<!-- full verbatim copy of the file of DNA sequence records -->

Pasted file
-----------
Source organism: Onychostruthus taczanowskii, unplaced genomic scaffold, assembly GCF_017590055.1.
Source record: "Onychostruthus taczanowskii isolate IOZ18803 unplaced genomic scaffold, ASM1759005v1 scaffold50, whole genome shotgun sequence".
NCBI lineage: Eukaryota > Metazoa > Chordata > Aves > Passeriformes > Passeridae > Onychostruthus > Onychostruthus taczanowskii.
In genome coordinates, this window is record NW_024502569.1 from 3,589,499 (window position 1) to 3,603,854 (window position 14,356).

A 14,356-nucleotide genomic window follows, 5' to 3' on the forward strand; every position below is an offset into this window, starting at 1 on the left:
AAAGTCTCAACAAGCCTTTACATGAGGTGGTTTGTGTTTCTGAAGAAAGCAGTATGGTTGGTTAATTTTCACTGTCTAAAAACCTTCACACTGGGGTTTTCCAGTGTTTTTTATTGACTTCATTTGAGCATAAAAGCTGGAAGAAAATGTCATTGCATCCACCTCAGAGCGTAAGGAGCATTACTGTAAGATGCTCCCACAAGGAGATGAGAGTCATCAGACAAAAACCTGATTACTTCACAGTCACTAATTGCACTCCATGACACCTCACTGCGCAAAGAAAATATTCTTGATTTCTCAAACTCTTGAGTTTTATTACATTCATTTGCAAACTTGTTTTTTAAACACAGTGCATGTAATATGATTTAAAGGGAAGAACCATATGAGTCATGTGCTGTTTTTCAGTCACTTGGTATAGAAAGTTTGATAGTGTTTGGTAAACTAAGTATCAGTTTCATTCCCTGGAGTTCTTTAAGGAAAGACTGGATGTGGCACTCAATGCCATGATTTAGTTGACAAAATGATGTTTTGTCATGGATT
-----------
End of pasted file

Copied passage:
Source organism: Onychostruthus taczanowskii, unplaced genomic scaffold, assembly GCF_017590055.1.
Source record: "Onychostruthus taczanowskii isolate IOZ18803 unplaced genomic scaffold, ASM1759005v1 scaffold50, whole genome shotgun sequence".
NCBI lineage: Eukaryota > Metazoa > Chordata > Aves > Passeriformes > Passeridae > Onychostruthus > Onychostruthus taczanowskii.
In genome coordinates, this window is record NW_024502569.1 from 3,589,499 (window position 1) to 3,603,854 (window position 14,356).

A 14,356-nucleotide genomic window follows, 5' to 3' on the forward strand; every position below is an offset into this window, starting at 1 on the left:
AAAGTCTCAACAAGCCTTTACATGAGGTGGTTTGTGTTTCTGAAGAAAGCAGTATGGTTGGTTAATTTTCACTGTCTAAAAACCTTCACACTGGGGTTTTCCAGTGTTTTTTATTGACTTCATTTGAGCATAAAAGCTGGAAGAAAATGTCATTGCATCCACCTCAGAGCGTAAGGAGCATTACTGTAAGATGCTCCCACAAGGAGATGAGAGTCATCAGACAAAAACCTGATTACTTCACAGTCACTAATTGCACTCCATGACACCTCACTGCGCAAAGAAAATATTCTTGATTTCTCAAACTCTTGAGTTTTATTACATTCATTTGCAAACTTGTTTTTTAAACACAGTGCATGTAATATGATTTAAAGGGAAGAACCATATGAGTCATGTGCTGTTTTTCAGTCACTTGGTATAGAAAGTTTGATAGTGTTTGGTAAACTAAGTATCAGTTTCATTCCCTGGAGTTCTTTAAGGAAAGACTGGATGTGGCACTCAATGCCATGATTTAGTTGACAAAATGATGTTTTGTCATGGATT